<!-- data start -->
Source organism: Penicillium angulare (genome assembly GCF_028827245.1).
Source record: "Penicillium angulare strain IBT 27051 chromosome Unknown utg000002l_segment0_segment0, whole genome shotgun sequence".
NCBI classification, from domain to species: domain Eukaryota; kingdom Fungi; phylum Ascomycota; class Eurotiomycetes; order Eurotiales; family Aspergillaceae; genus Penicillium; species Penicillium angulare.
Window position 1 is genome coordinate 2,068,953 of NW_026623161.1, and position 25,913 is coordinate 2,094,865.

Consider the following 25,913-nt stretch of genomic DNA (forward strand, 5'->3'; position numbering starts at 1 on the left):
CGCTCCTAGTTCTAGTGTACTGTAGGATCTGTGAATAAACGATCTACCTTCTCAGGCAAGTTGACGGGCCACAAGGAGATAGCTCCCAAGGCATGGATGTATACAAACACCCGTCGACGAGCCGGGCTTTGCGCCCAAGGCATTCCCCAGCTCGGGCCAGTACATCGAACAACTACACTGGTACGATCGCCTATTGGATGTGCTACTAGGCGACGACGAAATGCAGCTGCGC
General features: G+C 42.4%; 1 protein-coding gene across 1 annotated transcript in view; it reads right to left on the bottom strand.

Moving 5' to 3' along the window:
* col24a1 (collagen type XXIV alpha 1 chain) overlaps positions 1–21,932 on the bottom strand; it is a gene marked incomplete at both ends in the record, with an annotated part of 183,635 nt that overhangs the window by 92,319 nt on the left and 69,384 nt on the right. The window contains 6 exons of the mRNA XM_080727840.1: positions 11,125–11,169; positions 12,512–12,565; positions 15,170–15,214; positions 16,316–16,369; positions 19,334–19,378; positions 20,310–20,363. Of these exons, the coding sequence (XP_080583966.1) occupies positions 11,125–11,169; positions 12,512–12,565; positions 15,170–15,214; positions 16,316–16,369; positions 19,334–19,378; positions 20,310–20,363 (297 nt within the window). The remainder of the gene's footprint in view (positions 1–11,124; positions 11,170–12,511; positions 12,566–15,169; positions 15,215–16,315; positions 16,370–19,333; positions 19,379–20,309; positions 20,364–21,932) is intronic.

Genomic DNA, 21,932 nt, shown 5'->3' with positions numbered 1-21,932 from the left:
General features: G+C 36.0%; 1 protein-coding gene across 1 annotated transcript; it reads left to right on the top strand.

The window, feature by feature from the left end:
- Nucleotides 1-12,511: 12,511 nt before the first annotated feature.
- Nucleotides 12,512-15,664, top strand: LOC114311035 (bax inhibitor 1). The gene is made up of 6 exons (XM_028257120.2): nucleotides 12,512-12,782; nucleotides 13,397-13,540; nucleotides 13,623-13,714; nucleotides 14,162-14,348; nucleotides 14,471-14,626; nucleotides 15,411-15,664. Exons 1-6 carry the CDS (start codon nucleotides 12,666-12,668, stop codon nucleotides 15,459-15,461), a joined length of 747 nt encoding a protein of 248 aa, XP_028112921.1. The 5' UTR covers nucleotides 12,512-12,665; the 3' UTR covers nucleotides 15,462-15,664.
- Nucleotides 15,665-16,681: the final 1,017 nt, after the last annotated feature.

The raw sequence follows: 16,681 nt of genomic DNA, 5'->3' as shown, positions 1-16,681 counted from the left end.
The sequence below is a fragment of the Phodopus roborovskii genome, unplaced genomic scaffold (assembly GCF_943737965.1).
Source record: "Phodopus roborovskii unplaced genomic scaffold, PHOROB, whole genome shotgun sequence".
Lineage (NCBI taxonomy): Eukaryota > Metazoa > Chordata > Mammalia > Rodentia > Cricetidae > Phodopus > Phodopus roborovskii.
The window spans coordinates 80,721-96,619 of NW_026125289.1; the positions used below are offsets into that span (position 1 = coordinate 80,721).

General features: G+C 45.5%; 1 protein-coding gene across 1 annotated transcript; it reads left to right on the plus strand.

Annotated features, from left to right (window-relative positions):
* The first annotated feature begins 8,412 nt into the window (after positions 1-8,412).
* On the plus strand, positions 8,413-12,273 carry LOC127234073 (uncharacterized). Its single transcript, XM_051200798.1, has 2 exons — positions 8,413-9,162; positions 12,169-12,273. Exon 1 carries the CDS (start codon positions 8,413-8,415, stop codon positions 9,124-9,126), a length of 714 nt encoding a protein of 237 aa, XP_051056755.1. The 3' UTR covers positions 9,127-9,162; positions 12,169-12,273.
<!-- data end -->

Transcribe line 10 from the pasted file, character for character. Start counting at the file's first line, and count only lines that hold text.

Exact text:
Genomic DNA, 21,932 nt, shown 5'->3' with positions numbered 1-21,932 from the left: